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Holiday Feature Basting with Wine or Vermouth? Why Not? It’s Better Than Buttah!

November 21, 2001
See Original Daily Bulletin From This Date

I have a guilty pleasure that is both fat-free and legal.

Every November, I gobble up cooking magazines, especially photos of seasoned turkeys surrounded by glistening vegetables and antique breakfronts displaying fruit fantasy desserts. Imagining the feast I’ll prepare for Thanksgiving, this year I am mesmerized by magazine cover story come-ons, such as “Turkey & Trimmings”

Although Thanksgiving is the quintessential American holiday, the one that unites people of all faiths, traditional Thanksgiving fare is not user friendly to Jews who follow the laws of kashrut. Butter is the biggest culprit, the ingredient found in the majority of recipes, the one that clashes with the large dome of a turkey on the harvest table.

Most recipes suggest basting the bird with butter, bathing yams in butter and whipping mashed potatoes with butter – – and milk. The flakiest pie crusts depend on butter, too.

I first realized that observant Jews are sometimes leery of Thanksgiving through Kurt, the darling gentleman whose jewelry store my husband, David, and I once frequented. On Jewish holidays David, a liquor importer, gave him bottles of kosher wine from Israel. Kurt was forever grateful, and as we chatted I often noticed warmth in his eyes and cold blue numbers tattooed on his forearm. Auschwitz had claimed two years of his youth.

One November in the 1980s, I brought Kurt a broken watch to fix. He said it would be ready on Thursday.

“But that’s Thanksgiving,” I explained.

“I forgot,” he said smiling. “My family doesn’t celebrate Thanksgiving.”

I asked what he had against America’s favorite holiday.

“The food,” he said. “It’s not how we eat.”

I wondered if he was referring to the sugar overkill, to soft mounds of melted marshmallows sweetening candied yams, but I suspected he was talking about butterfat flanking the turkey. It saddened me that he missed the pumpkin fest that I looked forward to all year.

While Kurt comes from a Polish village, I am a fourth-generation American who had grown up during the fifties in a wooded suburb of Manhattan.

There were no synagogues in town. My parents worked hard at shedding their Jewish identity and assimilating with their neighbors. Yet they raised me to treat older people — especially Holocaust survivors — with respect, which is why I hesitated to challenge a man as old as my father. Without sharing my feelings about the holiday, I did as Kurt suggested and picked up my watch the day after Thanksgiving. The following fall, he suffered a stroke and I never saw him again.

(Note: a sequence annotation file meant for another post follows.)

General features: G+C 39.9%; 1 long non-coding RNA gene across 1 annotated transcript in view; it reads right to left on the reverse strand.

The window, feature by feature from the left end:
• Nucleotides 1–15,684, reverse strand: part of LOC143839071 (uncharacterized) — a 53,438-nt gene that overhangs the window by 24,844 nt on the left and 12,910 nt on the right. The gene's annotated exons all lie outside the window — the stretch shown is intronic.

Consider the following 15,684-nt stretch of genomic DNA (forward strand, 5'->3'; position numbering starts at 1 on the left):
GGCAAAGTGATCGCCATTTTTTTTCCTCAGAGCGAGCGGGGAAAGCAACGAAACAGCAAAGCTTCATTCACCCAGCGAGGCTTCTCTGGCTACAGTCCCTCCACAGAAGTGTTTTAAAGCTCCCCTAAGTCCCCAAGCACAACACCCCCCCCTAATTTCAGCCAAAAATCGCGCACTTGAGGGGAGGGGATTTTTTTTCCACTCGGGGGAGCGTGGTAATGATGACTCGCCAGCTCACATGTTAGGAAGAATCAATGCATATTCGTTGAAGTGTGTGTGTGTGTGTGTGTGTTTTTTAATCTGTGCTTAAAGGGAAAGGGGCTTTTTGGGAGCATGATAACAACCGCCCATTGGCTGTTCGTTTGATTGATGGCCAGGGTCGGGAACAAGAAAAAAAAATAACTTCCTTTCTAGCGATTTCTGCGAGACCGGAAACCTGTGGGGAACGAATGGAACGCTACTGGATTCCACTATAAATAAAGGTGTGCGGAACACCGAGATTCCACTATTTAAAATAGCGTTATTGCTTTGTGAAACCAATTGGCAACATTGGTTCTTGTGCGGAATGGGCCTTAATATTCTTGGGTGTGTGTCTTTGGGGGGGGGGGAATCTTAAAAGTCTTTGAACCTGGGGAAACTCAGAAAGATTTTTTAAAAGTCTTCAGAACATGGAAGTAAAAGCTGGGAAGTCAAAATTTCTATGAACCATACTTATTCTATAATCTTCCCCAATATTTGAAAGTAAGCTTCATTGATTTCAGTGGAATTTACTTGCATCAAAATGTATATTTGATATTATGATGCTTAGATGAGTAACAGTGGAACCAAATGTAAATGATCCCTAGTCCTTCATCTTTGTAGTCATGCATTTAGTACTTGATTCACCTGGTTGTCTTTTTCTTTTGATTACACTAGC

Looking back, I wonder why I didn’t offer him the Thanksgiving recipes I’d been honing for years.

These recipes are not simply margarine knockoffs of buttery dishes featured on glossy magazine pages, but call for ingredients finer than oleo. Although I did not grow up in a kosher home, my mother favored margarine, which as a child I viewed with suspicion because of its shiny plastic appearance. I was not surprised decades later when news broke that hydrogenated vegetable oil is an artery clogger equal to butter. It was time to seek substitutes for fat.

In my quest I began basting turkeys with white wine, or better still, with the complex essences of dry vermouth. This yields a bird that is crisp on the outside yet moist and tender on the inside. It goes without saying that kosher turkeys are the freshest tasting birds on the market. Their skin is sufficiently fatty and doesn’t require additional greasing. Should the skin brown too quickly, simply tent it with aluminum foil. But I have to admit that whenever I tackle a turkey, its roasting time varies as greatly as the arrival of Jewish holidays — either late or early, never on time. I’ve learned to hurry up or slow down side dish preparation.

I find the simple bouillon cube to be a lifesaver. When it comes to stuffing, a marriage of broth and bread is superior to its oily competition. The best stuffing arises from homemade or bakery-bought bread. Stuffing composed of challah is lighter than air. Check your freezer for stray slices because a conglomeration of different breads spawns prize-winning results.

Broth plus the creamy texture of roasted garlic creates fluffy, deeply flavored mashed potatoes. Be careful though to avoid over beating potatoes; their starch quickly turns gluey.

My candied yams are a dish that is truly inspired. Their rich syrup derives from a medley of fat-free ingredients. People continually request the recipe. My cranberry pear cake is both sweet and tart. The secret to this moist cake is safflower oil, which is light and nearly transparent. A dash of brandy brings out the best of its seasonal fruit.

Thanksgiving dinner is the ultimate line up of comfort foods, and a bit of comfort is badly needed after the horrific events of this fall. Gathering with family and friends for this late autumn festivity is an opportunity to appreciate this country’s bounty, honor our American heritage, and share a fabulous meal, all Jewish sentiments at heart.

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